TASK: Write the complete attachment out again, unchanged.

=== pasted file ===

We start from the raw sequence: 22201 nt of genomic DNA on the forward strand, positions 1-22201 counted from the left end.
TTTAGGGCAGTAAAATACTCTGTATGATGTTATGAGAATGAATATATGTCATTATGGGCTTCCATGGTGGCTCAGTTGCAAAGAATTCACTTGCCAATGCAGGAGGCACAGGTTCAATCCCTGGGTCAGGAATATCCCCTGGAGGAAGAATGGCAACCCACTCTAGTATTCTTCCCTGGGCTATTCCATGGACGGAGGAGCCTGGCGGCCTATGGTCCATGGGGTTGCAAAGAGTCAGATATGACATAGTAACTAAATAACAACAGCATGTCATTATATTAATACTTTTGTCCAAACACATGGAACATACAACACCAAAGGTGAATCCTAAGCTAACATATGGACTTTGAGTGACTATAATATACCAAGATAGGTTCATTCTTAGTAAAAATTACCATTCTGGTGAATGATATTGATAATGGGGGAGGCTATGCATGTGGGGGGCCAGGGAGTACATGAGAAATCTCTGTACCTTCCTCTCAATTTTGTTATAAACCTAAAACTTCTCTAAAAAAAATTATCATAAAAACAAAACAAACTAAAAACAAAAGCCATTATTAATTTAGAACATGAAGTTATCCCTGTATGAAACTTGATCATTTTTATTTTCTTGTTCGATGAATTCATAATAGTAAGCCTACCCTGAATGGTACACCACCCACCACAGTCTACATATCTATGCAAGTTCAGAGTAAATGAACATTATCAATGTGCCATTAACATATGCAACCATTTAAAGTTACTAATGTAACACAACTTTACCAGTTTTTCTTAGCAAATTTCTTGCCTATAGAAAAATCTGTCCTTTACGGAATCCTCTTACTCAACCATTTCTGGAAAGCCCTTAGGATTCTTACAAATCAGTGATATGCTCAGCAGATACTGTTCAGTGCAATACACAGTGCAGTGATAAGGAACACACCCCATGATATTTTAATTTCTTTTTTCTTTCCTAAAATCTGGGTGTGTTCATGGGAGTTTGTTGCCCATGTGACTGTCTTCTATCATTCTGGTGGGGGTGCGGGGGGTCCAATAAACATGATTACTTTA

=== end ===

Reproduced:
We start from the raw sequence: 22201 nt of genomic DNA on the forward strand, positions 1-22201 counted from the left end.
TTTAGGGCAGTAAAATACTCTGTATGATGTTATGAGAATGAATATATGTCATTATGGGCTTCCATGGTGGCTCAGTTGCAAAGAATTCACTTGCCAATGCAGGAGGCACAGGTTCAATCCCTGGGTCAGGAATATCCCCTGGAGGAAGAATGGCAACCCACTCTAGTATTCTTCCCTGGGCTATTCCATGGACGGAGGAGCCTGGCGGCCTATGGTCCATGGGGTTGCAAAGAGTCAGATATGACATAGTAACTAAATAACAACAGCATGTCATTATATTAATACTTTTGTCCAAACACATGGAACATACAACACCAAAGGTGAATCCTAAGCTAACATATGGACTTTGAGTGACTATAATATACCAAGATAGGTTCATTCTTAGTAAAAATTACCATTCTGGTGAATGATATTGATAATGGGGGAGGCTATGCATGTGGGGGGCCAGGGAGTACATGAGAAATCTCTGTACCTTCCTCTCAATTTTGTTATAAACCTAAAACTTCTCTAAAAAAAATTATCATAAAAACAAAACAAACTAAAAACAAAAGCCATTATTAATTTAGAACATGAAGTTATCCCTGTATGAAACTTGATCATTTTTATTTTCTTGTTCGATGAATTCATAATAGTAAGCCTACCCTGAATGGTACACCACCCACCACAGTCTACATATCTATGCAAGTTCAGAGTAAATGAACATTATCAATGTGCCATTAACATATGCAACCATTTAAAGTTACTAATGTAACACAACTTTACCAGTTTTTCTTAGCAAATTTCTTGCCTATAGAAAAATCTGTCCTTTACGGAATCCTCTTACTCAACCATTTCTGGAAAGCCCTTAGGATTCTTACAAATCAGTGATATGCTCAGCAGATACTGTTCAGTGCAATACACAGTGCAGTGATAAGGAACACACCCCATGATATTTTAATTTCTTTTTTCTTTCCTAAAATCTGGGTGTGTTCATGGGAGTTTGTTGCCCATGTGACTGTCTTCTATCATTCTGGTGGGGGTGCGGGGGGTCCAATAAACATGATTACTTTA